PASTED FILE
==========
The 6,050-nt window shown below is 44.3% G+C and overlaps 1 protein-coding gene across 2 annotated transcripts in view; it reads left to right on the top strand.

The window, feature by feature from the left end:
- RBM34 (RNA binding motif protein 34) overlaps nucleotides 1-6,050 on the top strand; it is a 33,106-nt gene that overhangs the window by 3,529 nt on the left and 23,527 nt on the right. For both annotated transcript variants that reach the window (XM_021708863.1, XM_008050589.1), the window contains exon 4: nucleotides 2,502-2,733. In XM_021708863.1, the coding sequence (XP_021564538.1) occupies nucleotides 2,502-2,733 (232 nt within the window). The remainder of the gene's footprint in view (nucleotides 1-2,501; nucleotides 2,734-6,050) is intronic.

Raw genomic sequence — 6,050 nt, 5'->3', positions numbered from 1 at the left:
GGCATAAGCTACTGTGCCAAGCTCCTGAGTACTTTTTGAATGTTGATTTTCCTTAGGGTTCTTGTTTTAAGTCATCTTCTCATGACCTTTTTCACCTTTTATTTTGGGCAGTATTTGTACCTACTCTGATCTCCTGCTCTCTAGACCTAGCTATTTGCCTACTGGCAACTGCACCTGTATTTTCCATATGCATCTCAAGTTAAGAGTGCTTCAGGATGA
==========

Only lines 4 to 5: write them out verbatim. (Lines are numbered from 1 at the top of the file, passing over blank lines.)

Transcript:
Raw genomic sequence — 6,050 nt, 5'->3', positions numbered from 1 at the left:
GGCATAAGCTACTGTGCCAAGCTCCTGAGTACTTTTTGAATGTTGATTTTCCTTAGGGTTCTTGTTTTAAGTCATCTTCTCATGACCTTTTTCACCTTTTATTTTGGGCAGTATTTGTACCTACTCTGATCTCCTGCTCTCTAGACCTAGCTATTTGCCTACTGGCAACTGCACCTGTATTTTCCATATGCATCTCAAGTTAAGAGTGCTTCAGGATGA